Lana Del Rey, Good Witch, Is Looking Out For Us

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Witches of the world unite. If you thought that all hope was lost as we forge through the Trump regime, you might just be in luck. After a nationwide collective of witches started a Facebook group called Mass Spell to Bind Donald Trump Feb. 24th, it seems that pop culture’s number one moon goddess, Lana Del Rey, is about to get in on the action. And it makes a lot of sense since, in case you haven’t noticed the witchy vibes of her Instagram of late, it features a barrage of 60s-inspired collages centered around the moon and the planets—or just people looking down on earth from the moon above. In fact, this is most people’s ultimate escape fantasy right now, as this seems the only place to go to evade the daft clutches of one Donald Trump. Rather than being a spell rooted in hate or harm-doing, the combined energy of these witches is intended merely to prevent Trump from cocking things up even more than he already has in just over a month of being in office. It’s the equivalent of putting a political straightjacket on him. Or, if you’re more cynical, merely a means of psychological purging through community. These are very stressful times after all, and a little ritual with your fellow women couldn’t hurt any more than the current pox upon the White House.

After Del Rey teased a number of dates via the tweet, “At the stroke of midnight… Feb 24, March 26, April 24, May 23,” which Lana’s fans perhaps thought meant the release of more new material, it became clear that these dates are actually attuned to when waning crescent moons will occur on the calendar. So basically, LDR has been channeling lunar power in her latest music video and Instagram posts for a reason: to cast out negative energy, specifically the kind that’s been brought to the forefront by immigration bans, continued sanctions on the Dakota Access Pipeline and the limitation of reproductive rights, to name a few things.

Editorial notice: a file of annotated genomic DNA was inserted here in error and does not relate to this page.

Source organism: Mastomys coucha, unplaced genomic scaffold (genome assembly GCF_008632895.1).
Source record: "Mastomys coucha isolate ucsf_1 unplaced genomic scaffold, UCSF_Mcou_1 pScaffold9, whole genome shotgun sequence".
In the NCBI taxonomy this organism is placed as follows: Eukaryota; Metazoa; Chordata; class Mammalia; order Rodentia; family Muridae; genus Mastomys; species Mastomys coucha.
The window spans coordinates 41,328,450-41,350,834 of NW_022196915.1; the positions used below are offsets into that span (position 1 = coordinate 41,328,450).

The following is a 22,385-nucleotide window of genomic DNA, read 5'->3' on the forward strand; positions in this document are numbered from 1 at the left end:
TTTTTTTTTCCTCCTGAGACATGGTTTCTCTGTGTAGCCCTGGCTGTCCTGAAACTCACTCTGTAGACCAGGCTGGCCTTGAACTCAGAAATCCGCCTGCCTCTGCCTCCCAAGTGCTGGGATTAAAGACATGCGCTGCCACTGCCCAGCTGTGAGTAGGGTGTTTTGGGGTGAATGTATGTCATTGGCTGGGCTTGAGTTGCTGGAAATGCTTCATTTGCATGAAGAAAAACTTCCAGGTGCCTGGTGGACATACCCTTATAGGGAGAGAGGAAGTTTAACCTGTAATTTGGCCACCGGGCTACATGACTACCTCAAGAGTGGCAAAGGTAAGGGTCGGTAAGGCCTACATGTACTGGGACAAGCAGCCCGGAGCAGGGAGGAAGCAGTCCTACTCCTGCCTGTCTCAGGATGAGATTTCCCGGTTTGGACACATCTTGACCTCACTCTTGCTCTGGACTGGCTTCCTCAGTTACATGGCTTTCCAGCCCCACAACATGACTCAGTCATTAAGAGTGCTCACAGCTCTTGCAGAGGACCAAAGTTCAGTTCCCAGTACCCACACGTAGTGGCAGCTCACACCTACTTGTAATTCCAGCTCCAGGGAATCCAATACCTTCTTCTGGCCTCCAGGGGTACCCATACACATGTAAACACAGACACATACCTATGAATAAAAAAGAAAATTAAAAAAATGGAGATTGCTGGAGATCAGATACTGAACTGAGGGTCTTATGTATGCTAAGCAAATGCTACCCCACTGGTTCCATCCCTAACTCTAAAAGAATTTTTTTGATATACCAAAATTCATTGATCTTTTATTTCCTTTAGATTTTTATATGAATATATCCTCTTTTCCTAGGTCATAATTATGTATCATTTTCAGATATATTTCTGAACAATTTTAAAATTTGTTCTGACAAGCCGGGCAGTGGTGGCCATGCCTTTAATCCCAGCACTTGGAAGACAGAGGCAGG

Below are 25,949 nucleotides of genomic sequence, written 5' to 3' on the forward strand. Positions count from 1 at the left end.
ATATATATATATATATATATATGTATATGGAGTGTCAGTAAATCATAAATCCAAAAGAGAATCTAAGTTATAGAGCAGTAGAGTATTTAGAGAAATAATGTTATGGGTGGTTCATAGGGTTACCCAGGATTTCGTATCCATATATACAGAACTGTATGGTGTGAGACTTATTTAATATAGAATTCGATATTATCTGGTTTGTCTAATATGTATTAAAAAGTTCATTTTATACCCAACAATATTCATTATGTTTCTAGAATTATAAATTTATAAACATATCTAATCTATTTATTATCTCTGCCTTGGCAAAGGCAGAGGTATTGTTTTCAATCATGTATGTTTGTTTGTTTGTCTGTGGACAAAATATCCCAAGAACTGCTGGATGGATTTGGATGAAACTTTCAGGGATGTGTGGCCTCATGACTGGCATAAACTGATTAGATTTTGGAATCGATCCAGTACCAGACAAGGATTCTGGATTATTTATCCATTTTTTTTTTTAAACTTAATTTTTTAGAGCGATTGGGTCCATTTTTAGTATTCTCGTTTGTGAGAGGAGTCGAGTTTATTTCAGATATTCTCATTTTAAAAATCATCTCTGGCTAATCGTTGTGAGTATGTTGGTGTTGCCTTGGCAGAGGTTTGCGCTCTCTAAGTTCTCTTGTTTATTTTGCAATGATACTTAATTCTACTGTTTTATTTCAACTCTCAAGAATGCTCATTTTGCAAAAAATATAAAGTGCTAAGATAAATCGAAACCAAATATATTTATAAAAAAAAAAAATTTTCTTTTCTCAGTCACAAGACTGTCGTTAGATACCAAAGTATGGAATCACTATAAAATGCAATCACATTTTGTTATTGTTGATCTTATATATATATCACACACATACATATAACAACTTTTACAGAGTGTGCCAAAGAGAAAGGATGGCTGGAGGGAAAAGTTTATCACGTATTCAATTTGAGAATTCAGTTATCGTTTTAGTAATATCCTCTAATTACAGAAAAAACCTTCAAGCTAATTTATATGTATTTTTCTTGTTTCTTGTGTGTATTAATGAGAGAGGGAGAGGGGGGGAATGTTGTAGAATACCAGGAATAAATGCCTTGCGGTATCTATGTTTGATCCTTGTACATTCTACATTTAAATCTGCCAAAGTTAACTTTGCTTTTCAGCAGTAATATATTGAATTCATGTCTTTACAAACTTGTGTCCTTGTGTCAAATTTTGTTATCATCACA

Whether you’re a novice to spell-casting or a seasoned coven member, Del Rey offering the democratizing suggestion, “Ingredients can b found online,” is just about the best tag line I’ve heard for encouraging witchcraft in the twenty-first century. Moreover, this sudden turn to the female-centric power of witchery is quite an about-face from the woman who once said, “For me, the issue of feminism is just not an interesting concept.” Though in her defense, her interest in and commitment to SpaceX (which she said she found more intriguing than feminism in the same interview) has managed to commingle quite nicely with equality among the sexes. Happy binding!

About The Author

Genna Rivieccio received her BA in screenwriting from Loyola Marymount University. She has received a number of festival recognitions for her screenplays from The Indie Gathering, Austin Film Festival and writemovies.com. She later transitioned to literature after moving to New York and published her first novel, She’s Lost Control (Lulu, 2011), and started a literary quarterly called, The Opiate. Rivieccio’s work has also appeared on thosethatthis, The Toast and PopMatters. She runs the pop culture blog, Culled Culture, www.culledculture.com.

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